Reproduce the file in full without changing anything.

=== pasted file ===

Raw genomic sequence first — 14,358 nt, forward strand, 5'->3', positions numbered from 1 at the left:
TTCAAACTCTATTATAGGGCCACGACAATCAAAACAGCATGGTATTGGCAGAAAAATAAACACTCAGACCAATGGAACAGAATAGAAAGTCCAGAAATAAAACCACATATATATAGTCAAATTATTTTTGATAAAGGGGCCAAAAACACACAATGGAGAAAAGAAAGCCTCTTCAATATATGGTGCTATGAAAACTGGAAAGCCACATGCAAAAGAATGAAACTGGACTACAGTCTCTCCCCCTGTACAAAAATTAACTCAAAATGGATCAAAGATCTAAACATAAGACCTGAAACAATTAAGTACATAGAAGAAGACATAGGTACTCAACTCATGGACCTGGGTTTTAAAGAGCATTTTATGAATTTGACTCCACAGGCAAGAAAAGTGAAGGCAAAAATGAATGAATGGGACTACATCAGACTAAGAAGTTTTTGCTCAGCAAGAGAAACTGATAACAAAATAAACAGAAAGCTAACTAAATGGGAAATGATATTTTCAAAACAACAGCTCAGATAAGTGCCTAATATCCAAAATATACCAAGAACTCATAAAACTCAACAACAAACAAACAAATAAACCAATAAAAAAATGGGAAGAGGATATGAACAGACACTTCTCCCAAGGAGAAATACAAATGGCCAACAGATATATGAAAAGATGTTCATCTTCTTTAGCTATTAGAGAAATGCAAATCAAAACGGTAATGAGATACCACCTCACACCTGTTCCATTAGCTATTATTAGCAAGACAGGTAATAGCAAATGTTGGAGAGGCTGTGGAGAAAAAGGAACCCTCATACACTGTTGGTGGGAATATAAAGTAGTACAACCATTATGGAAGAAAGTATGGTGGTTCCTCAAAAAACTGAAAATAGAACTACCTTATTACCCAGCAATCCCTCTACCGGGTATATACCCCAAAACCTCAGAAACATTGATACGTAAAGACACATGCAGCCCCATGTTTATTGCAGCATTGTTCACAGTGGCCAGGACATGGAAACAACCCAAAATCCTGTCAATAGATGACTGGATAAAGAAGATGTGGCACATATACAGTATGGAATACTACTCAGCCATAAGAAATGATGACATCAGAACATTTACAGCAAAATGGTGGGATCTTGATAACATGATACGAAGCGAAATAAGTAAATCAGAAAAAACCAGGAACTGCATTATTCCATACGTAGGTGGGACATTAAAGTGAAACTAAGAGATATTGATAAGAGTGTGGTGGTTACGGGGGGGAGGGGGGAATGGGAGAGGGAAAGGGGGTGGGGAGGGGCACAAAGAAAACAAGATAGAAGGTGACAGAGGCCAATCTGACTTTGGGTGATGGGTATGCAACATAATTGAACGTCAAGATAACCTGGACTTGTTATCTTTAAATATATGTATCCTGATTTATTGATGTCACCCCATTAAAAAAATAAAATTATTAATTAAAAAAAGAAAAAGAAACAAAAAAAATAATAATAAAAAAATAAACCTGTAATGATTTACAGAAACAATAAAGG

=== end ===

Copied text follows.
Raw genomic sequence first — 14,358 nt, forward strand, 5'->3', positions numbered from 1 at the left:
TTCAAACTCTATTATAGGGCCACGACAATCAAAACAGCATGGTATTGGCAGAAAAATAAACACTCAGACCAATGGAACAGAATAGAAAGTCCAGAAATAAAACCACATATATATAGTCAAATTATTTTTGATAAAGGGGCCAAAAACACACAATGGAGAAAAGAAAGCCTCTTCAATATATGGTGCTATGAAAACTGGAAAGCCACATGCAAAAGAATGAAACTGGACTACAGTCTCTCCCCCTGTACAAAAATTAACTCAAAATGGATCAAAGATCTAAACATAAGACCTGAAACAATTAAGTACATAGAAGAAGACATAGGTACTCAACTCATGGACCTGGGTTTTAAAGAGCATTTTATGAATTTGACTCCACAGGCAAGAAAAGTGAAGGCAAAAATGAATGAATGGGACTACATCAGACTAAGAAGTTTTTGCTCAGCAAGAGAAACTGATAACAAAATAAACAGAAAGCTAACTAAATGGGAAATGATATTTTCAAAACAACAGCTCAGATAAGTGCCTAATATCCAAAATATACCAAGAACTCATAAAACTCAACAACAAACAAACAAATAAACCAATAAAAAAATGGGAAGAGGATATGAACAGACACTTCTCCCAAGGAGAAATACAAATGGCCAACAGATATATGAAAAGATGTTCATCTTCTTTAGCTATTAGAGAAATGCAAATCAAAACGGTAATGAGATACCACCTCACACCTGTTCCATTAGCTATTATTAGCAAGACAGGTAATAGCAAATGTTGGAGAGGCTGTGGAGAAAAAGGAACCCTCATACACTGTTGGTGGGAATATAAAGTAGTACAACCATTATGGAAGAAAGTATGGTGGTTCCTCAAAAAACTGAAAATAGAACTACCTTATTACCCAGCAATCCCTCTACCGGGTATATACCCCAAAACCTCAGAAACATTGATACGTAAAGACACATGCAGCCCCATGTTTATTGCAGCATTGTTCACAGTGGCCAGGACATGGAAACAACCCAAAATCCTGTCAATAGATGACTGGATAAAGAAGATGTGGCACATATACAGTATGGAATACTACTCAGCCATAAGAAATGATGACATCAGAACATTTACAGCAAAATGGTGGGATCTTGATAACATGATACGAAGCGAAATAAGTAAATCAGAAAAAACCAGGAACTGCATTATTCCATACGTAGGTGGGACATTAAAGTGAAACTAAGAGATATTGATAAGAGTGTGGTGGTTACGGGGGGGAGGGGGGAATGGGAGAGGGAAAGGGGGTGGGGAGGGGCACAAAGAAAACAAGATAGAAGGTGACAGAGGCCAATCTGACTTTGGGTGATGGGTATGCAACATAATTGAACGTCAAGATAACCTGGACTTGTTATCTTTAAATATATGTATCCTGATTTATTGATGTCACCCCATTAAAAAAATAAAATTATTAATTAAAAAAAGAAAAAGAAACAAAAAAAATAATAATAAAAAAATAAACCTGTAATGATTTACAGAAACAATAAAGG